Ironically, electricity rates designed to discourage charging during the daytime threaten to intensify the night-charging challenge. For instance, customers with an AC Level 2 pay SCE a whopping 28 cents per kilowatt-hour to charge between noon and 9 p.m., but just 10 cents thereafter. That scheme protects the grid while it is normally peaking, but it invites new problems if EV owners plug in en masse at 9 p.m. "All of a sudden you've got an artificial peak and you've got transformers popping," says Zambrano, describing the nightmare scenario for the energy commission meeting.
SCE and PG&E are working with the Electric Power Research Institute to predict likely problem areas, and Kim and others are seeking to strengthen the grid before trouble starts. California's Public Utility Commission, meanwhile, is examining how utilities might use the smart meters they're installing to choreograph charging and avoid an early-evening EV-charging peak. The communication gear needed to allow smart meters to control EV charging can be integrated into vehicle chargers and will come standard in GM's Chevrolet Volt plug-in hybrid sedan.
California's regulators also envision smart charging to help EVs synchronize with the state's wind farms, which tend to provide most of their energy overnight. That would help EVs secure something that remains hotly contested by energy experts: their environmental benefit, something that is both complex to calculate and regional.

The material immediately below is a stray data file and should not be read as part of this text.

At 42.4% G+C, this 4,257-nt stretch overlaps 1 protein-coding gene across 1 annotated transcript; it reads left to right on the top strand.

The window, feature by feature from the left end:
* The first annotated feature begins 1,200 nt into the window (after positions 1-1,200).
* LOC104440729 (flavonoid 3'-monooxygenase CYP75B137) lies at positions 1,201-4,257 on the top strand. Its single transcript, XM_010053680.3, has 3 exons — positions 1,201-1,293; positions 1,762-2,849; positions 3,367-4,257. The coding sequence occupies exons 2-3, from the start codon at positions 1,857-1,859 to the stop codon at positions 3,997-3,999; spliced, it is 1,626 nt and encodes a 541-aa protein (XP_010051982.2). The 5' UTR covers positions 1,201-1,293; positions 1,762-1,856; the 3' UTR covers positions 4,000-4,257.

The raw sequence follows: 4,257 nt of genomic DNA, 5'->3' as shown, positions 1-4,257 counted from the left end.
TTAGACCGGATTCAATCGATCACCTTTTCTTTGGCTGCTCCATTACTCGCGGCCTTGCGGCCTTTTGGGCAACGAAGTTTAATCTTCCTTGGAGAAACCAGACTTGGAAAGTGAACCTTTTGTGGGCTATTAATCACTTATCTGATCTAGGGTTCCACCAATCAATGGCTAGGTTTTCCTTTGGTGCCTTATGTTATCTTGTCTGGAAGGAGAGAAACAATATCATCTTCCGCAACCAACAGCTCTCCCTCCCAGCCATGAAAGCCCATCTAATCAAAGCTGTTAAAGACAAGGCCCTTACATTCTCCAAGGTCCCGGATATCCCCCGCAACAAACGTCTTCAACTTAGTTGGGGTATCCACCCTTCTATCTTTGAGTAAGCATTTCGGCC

For their part, regulators at the California Air Resources Board predict that a kilometer's worth of EV charge should result, on average, in just 43 percent as much carbon dioxide as burning a kilometer's worth of gasoline. They consider EVs a key tool in their goal to reduce greenhouse-gas emissions to 1990 levels by 2020.
But things are different for the United States as a whole. Whereas carbon-heavy coal provides just 16 percent of California's electricity, it meets fully half of U.S. power demand. That U.S. reliance on coal-fired power (along with the energy intensiveness of battery manufacturing) negates the EV's on-road efficiency advantage over gasoline-powered cars, according to the U.S. National Research Council.
The effects of EVs are even more vexing farther up the coast from California. Thanks to hydropower, British Columbia's power sector released the equivalent of just 22 metric tons of CO2 per gigawatt-hour in 2007—squeaky clean relative to the U.S. average of roughly 600 metric tons per GWh. However, taking advantage of that low-carbon energy to charge EVs overnight may be pricey, according to a study of British Columbia's grid readiness released in November by the Pacific Institute for Climate Solutions.
British Columbia is in a bind because provincial utility BC Hydro imports cheap coal-fired power from Alberta to meet its nighttime demand, saving up hydroelectric energy for lucrative daytime exports to California and elsewhere. Shifting to hydropower at night to make EV charging green would mean forgoing a significant income stream that keeps power costs low for British Columbia consumers. And the loss of the province's hydropower exports could make it harder for California to meet its carbon-emissions goals. "The BC Hydro mandate for carbon-neutral power generation by 2020 can be either facilitated or aggravated by the growth of [plug-in vehicles]," according to the energy systems engineers at the University of Victoria who wrote the report.